Manmade climate change increased the risk of heat-related deaths by about 70% in Paris and 20% in London in 2003, research shows
July 9, 2016 — Hundreds of deaths in the searing European heatwave of 2003 can be attributed to man-made climate change, say scientists.
Researchers calculated that 506 out of 735 heat-related deaths recorded that summer in Paris – the hottest city – were due to global warming.
The impact of climate change was less severe in London, where 64 out of 315 deaths were blamed on man-made effects.
Scientists arrived at the figures after combining climate model simulations of the 2003 heatwave with a health impact assessment.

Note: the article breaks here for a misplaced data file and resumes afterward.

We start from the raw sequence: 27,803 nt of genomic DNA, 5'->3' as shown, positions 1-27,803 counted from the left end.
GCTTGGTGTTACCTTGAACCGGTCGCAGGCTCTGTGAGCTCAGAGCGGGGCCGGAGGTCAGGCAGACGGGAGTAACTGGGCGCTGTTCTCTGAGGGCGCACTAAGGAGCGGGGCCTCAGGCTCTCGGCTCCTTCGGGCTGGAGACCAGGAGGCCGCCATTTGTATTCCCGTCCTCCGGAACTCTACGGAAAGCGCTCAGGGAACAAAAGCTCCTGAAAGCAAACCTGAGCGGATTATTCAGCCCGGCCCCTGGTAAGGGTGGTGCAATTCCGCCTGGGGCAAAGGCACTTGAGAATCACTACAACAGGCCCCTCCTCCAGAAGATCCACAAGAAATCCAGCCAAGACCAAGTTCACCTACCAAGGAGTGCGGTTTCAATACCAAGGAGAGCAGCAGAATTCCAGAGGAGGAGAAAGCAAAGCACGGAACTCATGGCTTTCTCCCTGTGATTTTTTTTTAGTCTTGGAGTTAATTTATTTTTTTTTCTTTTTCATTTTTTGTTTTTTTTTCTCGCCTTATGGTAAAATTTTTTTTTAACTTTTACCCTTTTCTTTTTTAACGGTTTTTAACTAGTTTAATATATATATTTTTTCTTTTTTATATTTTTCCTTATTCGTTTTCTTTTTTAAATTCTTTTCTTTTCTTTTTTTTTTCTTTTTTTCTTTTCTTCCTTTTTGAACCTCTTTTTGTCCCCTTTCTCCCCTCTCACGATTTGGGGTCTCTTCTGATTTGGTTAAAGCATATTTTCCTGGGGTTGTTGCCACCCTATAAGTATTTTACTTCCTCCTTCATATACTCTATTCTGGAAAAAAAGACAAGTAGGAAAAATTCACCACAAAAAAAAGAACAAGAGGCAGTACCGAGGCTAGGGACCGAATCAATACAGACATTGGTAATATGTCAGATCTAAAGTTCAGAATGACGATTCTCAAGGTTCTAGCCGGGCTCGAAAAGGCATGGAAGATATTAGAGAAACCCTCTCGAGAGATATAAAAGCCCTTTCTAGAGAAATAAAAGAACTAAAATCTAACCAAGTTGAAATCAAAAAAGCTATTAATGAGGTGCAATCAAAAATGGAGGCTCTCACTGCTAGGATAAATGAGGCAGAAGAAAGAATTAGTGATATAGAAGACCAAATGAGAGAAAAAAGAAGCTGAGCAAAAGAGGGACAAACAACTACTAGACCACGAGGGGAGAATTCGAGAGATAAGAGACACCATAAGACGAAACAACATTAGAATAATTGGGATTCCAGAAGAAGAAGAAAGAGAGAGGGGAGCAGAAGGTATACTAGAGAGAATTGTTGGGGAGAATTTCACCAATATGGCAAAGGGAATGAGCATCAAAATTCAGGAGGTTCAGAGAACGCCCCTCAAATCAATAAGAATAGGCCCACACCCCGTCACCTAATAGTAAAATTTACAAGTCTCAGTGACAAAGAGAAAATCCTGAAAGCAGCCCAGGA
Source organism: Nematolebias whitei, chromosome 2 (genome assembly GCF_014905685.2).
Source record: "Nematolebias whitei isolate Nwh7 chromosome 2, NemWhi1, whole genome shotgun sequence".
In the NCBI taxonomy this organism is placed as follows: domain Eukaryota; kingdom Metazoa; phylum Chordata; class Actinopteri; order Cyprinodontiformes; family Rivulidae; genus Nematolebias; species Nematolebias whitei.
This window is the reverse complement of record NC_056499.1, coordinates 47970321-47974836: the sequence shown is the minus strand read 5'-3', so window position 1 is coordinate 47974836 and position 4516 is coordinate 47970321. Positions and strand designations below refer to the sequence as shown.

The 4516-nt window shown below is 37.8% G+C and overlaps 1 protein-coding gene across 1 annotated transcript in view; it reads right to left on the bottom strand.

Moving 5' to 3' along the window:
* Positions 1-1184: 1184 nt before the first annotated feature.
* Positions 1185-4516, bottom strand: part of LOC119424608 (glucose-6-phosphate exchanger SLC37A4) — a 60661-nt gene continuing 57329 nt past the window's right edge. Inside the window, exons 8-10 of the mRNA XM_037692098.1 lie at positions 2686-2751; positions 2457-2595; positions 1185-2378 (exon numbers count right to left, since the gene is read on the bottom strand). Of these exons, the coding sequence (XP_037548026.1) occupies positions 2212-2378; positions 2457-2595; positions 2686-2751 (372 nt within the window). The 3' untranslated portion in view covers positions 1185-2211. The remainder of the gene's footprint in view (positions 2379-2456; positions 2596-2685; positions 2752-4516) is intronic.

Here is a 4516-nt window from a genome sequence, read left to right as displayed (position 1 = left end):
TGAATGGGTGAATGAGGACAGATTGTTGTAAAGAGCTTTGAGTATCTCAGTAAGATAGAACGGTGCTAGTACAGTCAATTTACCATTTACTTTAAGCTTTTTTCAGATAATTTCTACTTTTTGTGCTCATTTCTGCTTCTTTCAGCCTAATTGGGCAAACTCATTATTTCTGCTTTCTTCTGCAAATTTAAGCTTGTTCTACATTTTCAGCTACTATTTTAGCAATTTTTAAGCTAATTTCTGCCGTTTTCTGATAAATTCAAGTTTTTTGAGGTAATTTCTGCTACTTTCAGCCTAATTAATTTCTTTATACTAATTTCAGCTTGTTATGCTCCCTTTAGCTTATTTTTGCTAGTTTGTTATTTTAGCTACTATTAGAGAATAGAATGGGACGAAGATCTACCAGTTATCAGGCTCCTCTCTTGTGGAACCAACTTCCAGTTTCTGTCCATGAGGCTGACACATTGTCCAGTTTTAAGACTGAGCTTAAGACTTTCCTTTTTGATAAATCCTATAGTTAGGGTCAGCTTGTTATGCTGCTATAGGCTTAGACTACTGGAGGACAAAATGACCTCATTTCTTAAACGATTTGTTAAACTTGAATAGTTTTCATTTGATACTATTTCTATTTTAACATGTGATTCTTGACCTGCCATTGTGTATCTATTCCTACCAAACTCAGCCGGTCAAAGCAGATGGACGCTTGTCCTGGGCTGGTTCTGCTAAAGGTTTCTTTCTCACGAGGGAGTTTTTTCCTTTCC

They found that human-induced climate change increased the risk of heat-related deaths by about 70% in central Paris and 20% in London.
The study, published in the journal Environmental Research Letters, looked at the three summer months from June to August.
Lead researcher Dr Daniel Mitchell, from Oxford University, said: “It is often difficult to understand the implications of a planet that is 1°C warmer than pre-industrial levels in the global average, but we are now at the stage where we can identify the cost to our health of man-made global warming.
“This research reveals that in two cities alone hundreds of deaths can be attributed to much higher temperatures resulting from human-induced climate change.”